And so in the seven-day cleanses I recommend for my clients, I try to take a different approach. My aim is to use the week to instill lasting lessons about the foods and spices that help with metabolism, detoxification, and energy levels; the foods that cause harm; and the stress management techniques they can use long after the seven days are over.
Ready to get started? Here's how to go on a cleanse that gets you in the habit of clean and happy living for life.
1. Practice mindfulness as you eat.
During this week, pay special attention to when you feel hungry and when you're satiated. Eat mindfully. This means admiring the colors, the aromas, and the individual tastes. Chew 30 to 40 times before swallowing, which allows your gut to do less work as it goes down. Appreciate that you're being nurtured and your body is being fueled. Appreciate that the Earth has provided this food for you.
When you eat mindfully, slowly, and with appreciation, you not only help your metabolism, but you also help temper your stress response because the practice of mindful eating becomes a meditation.
2. Incorporate healthy fats.
Your body efficiently breaks down healthy fats into fuel, and therefore helps your metabolism and energy levels.
Load up on healthy fats this week, including: avocado, coconut products (oil, butter, flakes, flour, and milk), sunflower oil, palm kernel oil, safflower oil, extra-virgin olive oil, sesame oil, and the omega-3 oils that you can get from cod liver, krill, or salmon.
3. Fill up on vegetables.
Veggies not only provide you with essential vitamins and minerals, but they also give you the fiber your body needs.
Aim to fill up your plate with vegetables as often as you can. The more colorful, the more likely you'll get your fill of antioxidants, vitamins, and minerals.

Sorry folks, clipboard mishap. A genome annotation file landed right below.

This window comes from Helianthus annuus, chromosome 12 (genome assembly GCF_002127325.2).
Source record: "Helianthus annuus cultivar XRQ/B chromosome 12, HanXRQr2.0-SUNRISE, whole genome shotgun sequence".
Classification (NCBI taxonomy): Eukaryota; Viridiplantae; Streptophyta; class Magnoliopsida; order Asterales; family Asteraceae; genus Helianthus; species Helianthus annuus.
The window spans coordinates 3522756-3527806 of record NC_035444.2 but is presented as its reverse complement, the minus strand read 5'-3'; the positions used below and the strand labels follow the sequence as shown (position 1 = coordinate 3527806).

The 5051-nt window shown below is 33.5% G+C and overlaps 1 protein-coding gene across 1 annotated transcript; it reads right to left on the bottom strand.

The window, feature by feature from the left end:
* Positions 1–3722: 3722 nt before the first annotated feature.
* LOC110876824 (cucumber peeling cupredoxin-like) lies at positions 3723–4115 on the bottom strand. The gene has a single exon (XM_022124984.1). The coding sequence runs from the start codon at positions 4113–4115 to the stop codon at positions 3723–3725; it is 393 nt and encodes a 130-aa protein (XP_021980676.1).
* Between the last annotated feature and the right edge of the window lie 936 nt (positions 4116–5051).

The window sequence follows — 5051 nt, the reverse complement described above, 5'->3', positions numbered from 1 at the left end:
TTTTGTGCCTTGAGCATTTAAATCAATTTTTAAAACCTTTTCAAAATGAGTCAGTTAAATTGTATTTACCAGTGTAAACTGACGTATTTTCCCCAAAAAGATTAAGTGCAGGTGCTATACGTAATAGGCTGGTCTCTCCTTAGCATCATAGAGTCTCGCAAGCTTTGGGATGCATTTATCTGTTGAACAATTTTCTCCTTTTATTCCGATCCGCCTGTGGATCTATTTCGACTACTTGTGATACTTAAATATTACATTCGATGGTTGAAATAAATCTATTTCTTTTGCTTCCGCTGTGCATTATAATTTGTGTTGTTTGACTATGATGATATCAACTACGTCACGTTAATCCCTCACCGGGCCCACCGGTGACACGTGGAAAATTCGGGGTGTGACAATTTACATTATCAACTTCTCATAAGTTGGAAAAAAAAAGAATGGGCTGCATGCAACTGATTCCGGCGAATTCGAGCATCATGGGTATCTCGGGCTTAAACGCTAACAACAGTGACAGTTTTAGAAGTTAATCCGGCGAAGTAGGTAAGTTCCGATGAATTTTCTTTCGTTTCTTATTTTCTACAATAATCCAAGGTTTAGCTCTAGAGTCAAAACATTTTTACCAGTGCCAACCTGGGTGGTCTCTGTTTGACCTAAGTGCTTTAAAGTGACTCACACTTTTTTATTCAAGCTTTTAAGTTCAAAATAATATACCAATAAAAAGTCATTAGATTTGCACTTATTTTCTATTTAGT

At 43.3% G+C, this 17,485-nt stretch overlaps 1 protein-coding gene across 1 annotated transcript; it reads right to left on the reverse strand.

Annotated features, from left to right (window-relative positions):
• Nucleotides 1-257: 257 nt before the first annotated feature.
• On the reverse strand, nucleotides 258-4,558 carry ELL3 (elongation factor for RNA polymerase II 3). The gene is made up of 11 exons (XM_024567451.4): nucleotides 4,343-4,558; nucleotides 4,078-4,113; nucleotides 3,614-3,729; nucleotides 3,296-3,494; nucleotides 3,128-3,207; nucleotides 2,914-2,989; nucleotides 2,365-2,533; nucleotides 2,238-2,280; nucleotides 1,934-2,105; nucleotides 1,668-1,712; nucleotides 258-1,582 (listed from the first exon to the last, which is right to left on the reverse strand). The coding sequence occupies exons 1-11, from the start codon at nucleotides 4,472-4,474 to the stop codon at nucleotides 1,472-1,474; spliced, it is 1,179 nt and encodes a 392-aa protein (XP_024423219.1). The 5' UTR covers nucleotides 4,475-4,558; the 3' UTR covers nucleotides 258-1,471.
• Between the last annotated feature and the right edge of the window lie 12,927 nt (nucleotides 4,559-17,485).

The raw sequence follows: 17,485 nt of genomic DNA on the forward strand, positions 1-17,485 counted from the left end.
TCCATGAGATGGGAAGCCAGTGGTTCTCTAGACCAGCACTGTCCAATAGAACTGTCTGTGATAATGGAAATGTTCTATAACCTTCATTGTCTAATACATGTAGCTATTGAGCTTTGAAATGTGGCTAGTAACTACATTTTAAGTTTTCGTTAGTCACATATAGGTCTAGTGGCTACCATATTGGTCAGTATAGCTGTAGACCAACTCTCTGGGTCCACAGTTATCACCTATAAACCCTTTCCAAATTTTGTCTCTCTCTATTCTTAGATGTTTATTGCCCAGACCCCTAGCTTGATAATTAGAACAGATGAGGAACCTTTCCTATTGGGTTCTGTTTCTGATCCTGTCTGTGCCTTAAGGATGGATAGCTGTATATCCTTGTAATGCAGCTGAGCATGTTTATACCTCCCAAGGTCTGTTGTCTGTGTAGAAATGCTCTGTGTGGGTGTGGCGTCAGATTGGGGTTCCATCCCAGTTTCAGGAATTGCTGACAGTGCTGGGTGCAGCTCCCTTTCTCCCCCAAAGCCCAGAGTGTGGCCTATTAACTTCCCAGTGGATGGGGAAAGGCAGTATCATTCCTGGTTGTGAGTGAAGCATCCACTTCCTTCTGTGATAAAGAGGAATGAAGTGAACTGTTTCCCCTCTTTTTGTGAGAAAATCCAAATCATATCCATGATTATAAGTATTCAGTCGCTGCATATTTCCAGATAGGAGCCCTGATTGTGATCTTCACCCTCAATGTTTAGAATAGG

During the middle three days of your cleanse, I recommend eating only cooked or steamed vegetables, which are more easily broken down by your body.
4. Eat fruits in small amounts.
Keep your fruit intake moderate, as you don't want to raise your insulin levels too often. Two servings a day should be adequate, and aim for low-fructose fruits like raspberries and blueberries.
5. Power up with protein.
Use nuts, eggs, seeds, poultry, meat, and fish as your protein sources. Try to buy local, organic, pasture-raised, or high omega-3 eggs, and wild-caught fish such as salmon, mackerel, sardines, herring, or anchovies. Same goes for the meat or poultry: Look for pasture-raised, local, or USDA-certified organic.
On a cleanse, I usually recommend cutting your servings down to about 3 ounces per day, again to give the gut less work to do.
6. Be generous with herbs and spices.
Herbs and spices have high-antioxidant, anti-inflammatory properties, so use plenty. My favorites include cumin, turmeric, cayenne pepper, paprika, coriander, curry, oregano, cilantro, and parsley.
7. Promote gut health with probiotics.
A healthy gut means having trillions of good bacteria living, digesting, and promoting a healthy immune system. Eating processed and fast foods, having high stress and little sleep, as well as multiple rounds of antibiotics can result in the loss of this microflora and an imbalance in the natural gut world.
On this cleanse, help restore your gut’s ecosystem with probiotics, and plan to continue with them for a couple of months. That means increasing your intake of food groups that contain live cultures of bacteria like Lactobacillus and Bifidobacterium, as well as the foods that help feed them, including kefir, miso soup, pickles, sauerkraut, kimchi, and kombucha tea.
8. Hydrate with cleansing lemon water.
Lemon water is a well-known “detox drink." The lemon is loaded with vitamins and minerals including vitamin C, a powerful antioxidant. As a general rule, drink about half your body weight in ounces of water every day.
If you choose, you can also add a dash of cayenne pepper, which can help improve your circulation and metabolism.
9. Avoid inflammatory food.
Sugar, syrups, processed foods, and grain products are inflammatory. These food groups drive insulin production, fat storage, and oxidative stress. Other items to avoid this week: